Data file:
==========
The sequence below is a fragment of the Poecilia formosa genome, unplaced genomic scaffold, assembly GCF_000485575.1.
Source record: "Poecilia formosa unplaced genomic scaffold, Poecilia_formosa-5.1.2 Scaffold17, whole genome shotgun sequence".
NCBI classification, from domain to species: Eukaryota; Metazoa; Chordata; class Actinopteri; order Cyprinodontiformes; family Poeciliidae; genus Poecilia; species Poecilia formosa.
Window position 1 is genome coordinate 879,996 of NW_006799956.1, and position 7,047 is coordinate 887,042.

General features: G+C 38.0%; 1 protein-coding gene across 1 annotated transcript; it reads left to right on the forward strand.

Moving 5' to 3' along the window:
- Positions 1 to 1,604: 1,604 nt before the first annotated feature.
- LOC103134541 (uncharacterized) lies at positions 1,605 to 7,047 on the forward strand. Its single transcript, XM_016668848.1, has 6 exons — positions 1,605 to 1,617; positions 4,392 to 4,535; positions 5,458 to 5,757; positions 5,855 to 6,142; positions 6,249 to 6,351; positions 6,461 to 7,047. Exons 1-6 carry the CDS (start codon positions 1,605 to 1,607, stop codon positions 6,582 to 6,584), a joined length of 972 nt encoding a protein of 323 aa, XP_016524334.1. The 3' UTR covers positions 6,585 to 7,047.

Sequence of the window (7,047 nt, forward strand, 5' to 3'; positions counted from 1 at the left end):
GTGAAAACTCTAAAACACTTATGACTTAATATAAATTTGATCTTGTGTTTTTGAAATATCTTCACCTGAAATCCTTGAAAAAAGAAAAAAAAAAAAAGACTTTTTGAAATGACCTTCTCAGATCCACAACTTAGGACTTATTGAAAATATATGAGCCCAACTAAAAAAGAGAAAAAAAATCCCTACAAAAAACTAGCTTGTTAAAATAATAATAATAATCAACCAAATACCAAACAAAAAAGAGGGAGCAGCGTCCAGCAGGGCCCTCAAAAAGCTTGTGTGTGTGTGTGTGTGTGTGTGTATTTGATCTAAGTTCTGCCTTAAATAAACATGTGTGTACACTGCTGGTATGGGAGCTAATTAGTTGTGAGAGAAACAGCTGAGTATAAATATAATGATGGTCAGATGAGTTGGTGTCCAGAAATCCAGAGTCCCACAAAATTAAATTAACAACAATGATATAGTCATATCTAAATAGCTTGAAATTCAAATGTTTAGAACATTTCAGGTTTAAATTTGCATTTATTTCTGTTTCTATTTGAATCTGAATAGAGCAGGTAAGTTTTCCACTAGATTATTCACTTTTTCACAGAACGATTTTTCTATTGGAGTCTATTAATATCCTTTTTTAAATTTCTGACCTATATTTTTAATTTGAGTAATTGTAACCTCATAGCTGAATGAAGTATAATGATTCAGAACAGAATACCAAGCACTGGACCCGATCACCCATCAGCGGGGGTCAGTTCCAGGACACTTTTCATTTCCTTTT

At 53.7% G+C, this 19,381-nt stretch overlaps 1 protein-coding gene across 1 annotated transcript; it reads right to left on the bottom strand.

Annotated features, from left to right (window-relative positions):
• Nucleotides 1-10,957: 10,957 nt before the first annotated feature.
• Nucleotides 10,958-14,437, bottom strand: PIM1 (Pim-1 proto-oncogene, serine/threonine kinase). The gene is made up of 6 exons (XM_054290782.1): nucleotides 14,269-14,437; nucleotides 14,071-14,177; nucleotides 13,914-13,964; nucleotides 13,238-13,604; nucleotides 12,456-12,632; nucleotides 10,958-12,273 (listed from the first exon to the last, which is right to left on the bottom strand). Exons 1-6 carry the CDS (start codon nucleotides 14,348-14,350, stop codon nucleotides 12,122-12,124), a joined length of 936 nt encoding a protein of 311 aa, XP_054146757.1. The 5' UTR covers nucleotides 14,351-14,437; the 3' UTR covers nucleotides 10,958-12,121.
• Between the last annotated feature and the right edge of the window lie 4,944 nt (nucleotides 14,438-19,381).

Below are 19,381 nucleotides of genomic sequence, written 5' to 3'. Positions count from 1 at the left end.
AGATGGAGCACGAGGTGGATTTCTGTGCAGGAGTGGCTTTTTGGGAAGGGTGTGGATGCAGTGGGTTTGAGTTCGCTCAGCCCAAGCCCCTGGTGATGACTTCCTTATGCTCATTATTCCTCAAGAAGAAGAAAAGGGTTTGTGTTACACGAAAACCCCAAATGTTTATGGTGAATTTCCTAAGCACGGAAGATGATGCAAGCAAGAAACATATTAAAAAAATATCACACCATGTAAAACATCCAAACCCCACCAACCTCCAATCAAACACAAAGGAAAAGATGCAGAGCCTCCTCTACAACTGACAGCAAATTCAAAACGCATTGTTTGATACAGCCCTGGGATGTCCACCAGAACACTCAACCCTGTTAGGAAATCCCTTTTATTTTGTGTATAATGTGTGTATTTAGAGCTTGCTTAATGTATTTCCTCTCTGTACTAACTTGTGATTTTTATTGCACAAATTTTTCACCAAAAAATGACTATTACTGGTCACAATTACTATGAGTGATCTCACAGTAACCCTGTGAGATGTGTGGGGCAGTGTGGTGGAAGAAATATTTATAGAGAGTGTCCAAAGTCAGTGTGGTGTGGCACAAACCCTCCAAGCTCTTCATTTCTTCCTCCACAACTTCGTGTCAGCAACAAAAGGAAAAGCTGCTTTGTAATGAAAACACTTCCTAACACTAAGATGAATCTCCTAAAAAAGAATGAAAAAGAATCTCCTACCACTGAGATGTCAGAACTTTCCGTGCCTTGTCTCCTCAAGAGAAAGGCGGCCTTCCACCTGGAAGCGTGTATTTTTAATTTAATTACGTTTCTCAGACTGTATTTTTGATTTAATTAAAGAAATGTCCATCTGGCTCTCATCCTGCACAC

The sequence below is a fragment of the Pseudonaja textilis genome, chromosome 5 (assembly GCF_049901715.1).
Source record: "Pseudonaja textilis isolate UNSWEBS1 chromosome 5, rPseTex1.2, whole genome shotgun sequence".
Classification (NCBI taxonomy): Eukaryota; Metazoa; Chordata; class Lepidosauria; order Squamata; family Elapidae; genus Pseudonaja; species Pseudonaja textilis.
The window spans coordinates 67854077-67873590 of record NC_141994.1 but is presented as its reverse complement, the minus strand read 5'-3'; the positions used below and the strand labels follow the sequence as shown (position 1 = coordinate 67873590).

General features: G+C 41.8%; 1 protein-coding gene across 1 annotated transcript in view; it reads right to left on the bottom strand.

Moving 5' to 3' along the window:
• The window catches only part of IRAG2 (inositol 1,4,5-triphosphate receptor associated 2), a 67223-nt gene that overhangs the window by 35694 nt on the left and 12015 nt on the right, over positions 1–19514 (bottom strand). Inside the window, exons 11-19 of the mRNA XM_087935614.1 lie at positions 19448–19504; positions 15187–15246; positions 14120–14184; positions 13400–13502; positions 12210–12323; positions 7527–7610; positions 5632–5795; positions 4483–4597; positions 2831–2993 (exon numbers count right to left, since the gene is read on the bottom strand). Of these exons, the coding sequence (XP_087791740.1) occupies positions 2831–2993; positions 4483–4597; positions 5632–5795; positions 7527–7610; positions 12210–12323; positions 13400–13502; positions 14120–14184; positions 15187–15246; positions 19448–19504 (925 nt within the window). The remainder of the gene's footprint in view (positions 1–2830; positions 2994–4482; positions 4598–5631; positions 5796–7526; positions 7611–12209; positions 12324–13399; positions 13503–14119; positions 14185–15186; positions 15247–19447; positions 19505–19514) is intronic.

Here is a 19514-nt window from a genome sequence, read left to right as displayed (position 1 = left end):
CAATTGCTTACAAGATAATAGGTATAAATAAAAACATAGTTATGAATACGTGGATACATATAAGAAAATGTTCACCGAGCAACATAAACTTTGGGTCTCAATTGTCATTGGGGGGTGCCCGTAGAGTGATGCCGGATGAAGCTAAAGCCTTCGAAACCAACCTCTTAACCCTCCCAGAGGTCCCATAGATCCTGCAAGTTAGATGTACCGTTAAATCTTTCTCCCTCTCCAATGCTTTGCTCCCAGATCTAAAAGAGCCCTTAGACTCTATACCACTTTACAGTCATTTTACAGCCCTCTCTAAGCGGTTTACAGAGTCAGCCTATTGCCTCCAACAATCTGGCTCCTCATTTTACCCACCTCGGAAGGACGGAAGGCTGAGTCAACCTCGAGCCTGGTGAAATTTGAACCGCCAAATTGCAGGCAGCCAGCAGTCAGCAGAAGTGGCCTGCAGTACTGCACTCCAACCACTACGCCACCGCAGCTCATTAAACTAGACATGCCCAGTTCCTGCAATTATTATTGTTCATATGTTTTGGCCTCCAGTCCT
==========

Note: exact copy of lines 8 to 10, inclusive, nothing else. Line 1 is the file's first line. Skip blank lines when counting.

- LOC103134541 (uncharacterized) lies at positions 1,605 to 7,047 on the forward strand. Its single transcript, XM_016668848.1, has 6 exons — positions 1,605 to 1,617; positions 4,392 to 4,535; positions 5,458 to 5,757; positions 5,855 to 6,142; positions 6,249 to 6,351; positions 6,461 to 7,047. Exons 1-6 carry the CDS (start codon positions 1,605 to 1,607, stop codon positions 6,582 to 6,584), a joined length of 972 nt encoding a protein of 323 aa, XP_016524334.1. The 3' UTR covers positions 6,585 to 7,047.

Sequence of the window (7,047 nt, forward strand, 5' to 3'; positions counted from 1 at the left end):
GTGAAAACTCTAAAACACTTATGACTTAATATAAATTTGATCTTGTGTTTTTGAAATATCTTCACCTGAAATCCTTGAAAAAAGAAAAAAAAAAAAAGACTTTTTGAAATGACCTTCTCAGATCCACAACTTAGGACTTATTGAAAATATATGAGCCCAACTAAAAAAGAGAAAAAAAATCCCTACAAAAAACTAGCTTGTTAAAATAATAATAATAATCAACCAAATACCAAACAAAAAAGAGGGAGCAGCGTCCAGCAGGGCCCTCAAAAAGCTTGTGTGTGTGTGTGTGTGTGTGTGTATTTGATCTAAGTTCTGCCTTAAATAAACATGTGTGTACACTGCTGGTATGGGAGCTAATTAGTTGTGAGAGAAACAGCTGAGTATAAATATAATGATGGTCAGATGAGTTGGTGTCCAGAAATCCAGAGTCCCACAAAATTAAATTAACAACAATGATATAGTCATATCTAAATAGCTTGAAATTCAAATGTTTAGAACATTTCAGGTTTAAATTTGCATTTATTTCTGTTTCTATTTGAATCTGAATAGAGCAGGTAAGTTTTCCACTAGATTATTCACTTTTTCACAGAACGATTTTTCTATTGGAGTCTATTAATATCCTTTTTTAAATTTCTGACCTATATTTTTAATTTGAGTAATTGTAACCTCATAGCTGAATGAAGTATAATGATTCAGAACAGAATACCAAGCACTGGACCCGATCACCCATCAGCGGGGGTCAGTTCCAGGACACTTTTCATTTCCTTTT